The congregation can sit facing each other (choir formation) with the altar between them at one end, and the ambo between them at the other (as it is at Knox College, Dunedin, and at St John’s College in Auckland). This underscores the balance between Word and Sacrament. There are other ways to arrange the furniture which can maintain the focus and centrality. I have seen both ambo and altar “up the front”, mirroring each other’s placement there (they are mirroring in my first example). Ambo and altar can be more akin to each other architecturally than in some places – the ambo becomes the table from which we are fed from God’s Word…
Do you place candles by the ambo, in the same manner as they are by the altar? Some light them during the Ministry of the Word, then that light is transferred to the altar at the Ministry of the Sacrament.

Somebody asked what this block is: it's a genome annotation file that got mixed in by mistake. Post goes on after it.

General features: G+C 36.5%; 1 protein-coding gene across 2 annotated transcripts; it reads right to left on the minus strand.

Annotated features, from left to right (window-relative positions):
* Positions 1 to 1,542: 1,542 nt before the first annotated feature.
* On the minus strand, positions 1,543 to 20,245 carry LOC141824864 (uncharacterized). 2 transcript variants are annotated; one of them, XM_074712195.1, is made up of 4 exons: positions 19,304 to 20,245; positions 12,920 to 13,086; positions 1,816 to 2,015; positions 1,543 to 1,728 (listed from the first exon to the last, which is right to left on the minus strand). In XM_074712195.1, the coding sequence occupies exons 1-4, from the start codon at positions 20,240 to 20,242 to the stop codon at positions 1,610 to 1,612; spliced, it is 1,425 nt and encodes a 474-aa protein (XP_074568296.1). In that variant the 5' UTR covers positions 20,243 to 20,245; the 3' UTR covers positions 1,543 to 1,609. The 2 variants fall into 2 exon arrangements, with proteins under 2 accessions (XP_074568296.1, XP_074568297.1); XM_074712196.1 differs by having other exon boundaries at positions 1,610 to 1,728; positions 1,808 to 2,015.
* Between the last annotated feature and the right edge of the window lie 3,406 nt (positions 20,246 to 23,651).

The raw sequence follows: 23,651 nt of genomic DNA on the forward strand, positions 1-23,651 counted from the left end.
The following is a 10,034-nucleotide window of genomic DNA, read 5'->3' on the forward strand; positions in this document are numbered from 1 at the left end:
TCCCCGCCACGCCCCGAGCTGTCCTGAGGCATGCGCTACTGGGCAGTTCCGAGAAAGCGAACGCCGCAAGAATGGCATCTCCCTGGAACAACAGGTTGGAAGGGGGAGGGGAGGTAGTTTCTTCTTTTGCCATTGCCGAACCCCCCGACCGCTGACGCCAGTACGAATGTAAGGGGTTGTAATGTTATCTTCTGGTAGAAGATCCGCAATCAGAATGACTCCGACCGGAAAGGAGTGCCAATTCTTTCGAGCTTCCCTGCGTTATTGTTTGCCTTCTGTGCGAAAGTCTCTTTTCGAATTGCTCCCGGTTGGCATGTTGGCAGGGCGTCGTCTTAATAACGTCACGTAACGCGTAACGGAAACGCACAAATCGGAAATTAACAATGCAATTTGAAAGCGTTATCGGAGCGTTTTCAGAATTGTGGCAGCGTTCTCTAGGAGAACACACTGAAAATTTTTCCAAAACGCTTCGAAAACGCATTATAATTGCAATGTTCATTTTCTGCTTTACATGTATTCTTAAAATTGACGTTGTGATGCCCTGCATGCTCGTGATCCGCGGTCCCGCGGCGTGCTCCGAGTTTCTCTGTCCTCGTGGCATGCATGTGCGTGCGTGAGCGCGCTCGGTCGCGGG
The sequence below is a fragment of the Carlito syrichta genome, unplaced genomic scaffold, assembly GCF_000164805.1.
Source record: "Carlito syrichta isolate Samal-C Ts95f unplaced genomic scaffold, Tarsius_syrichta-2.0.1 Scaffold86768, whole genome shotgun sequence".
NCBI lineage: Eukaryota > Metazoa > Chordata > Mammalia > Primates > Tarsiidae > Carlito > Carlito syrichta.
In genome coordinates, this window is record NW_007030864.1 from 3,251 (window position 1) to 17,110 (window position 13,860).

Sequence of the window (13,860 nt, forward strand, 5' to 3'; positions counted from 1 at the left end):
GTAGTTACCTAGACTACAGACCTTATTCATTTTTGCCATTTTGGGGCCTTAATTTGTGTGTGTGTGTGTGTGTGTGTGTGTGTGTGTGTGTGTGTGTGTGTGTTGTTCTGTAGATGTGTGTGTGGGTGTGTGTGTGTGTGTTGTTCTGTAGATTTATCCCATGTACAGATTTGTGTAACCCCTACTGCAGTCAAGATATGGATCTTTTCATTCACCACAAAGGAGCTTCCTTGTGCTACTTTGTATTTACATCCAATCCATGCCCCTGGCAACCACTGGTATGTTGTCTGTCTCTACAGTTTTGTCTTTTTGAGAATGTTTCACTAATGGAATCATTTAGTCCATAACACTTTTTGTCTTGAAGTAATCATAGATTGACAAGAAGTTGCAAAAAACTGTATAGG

From where is the psalm led? From where is the sermon given (seated is obviously the early church tradition)? From where are the intercessions led? Where are the notices given? How does the presider proclaim prayers with the open hands of orans without holding a book? How do we make sure we keep a special reverence and place for the scriptures, and yet do not clutter our space with general lectern, pulpit, and presider’s lectern?
When there is no service in the church building, is it possible to “enthrone” the scriptures open on the ambo for those coming in for personal devotion to be conscious of our reverence for God’s Word?
This post is, hopefully, useful for a number of contexts. It is particularly offered as one in a series for reflection as we begin planning the building of a number of church buildings after the closing of dozens of church buildings because of the Canterbury earthquakes.
Can you add some ideas, responses, even further questions to help people’s reflections…
- A place for everyone
- church architecture 3
- church architecture 1
- church architecture 6
- Move The Pews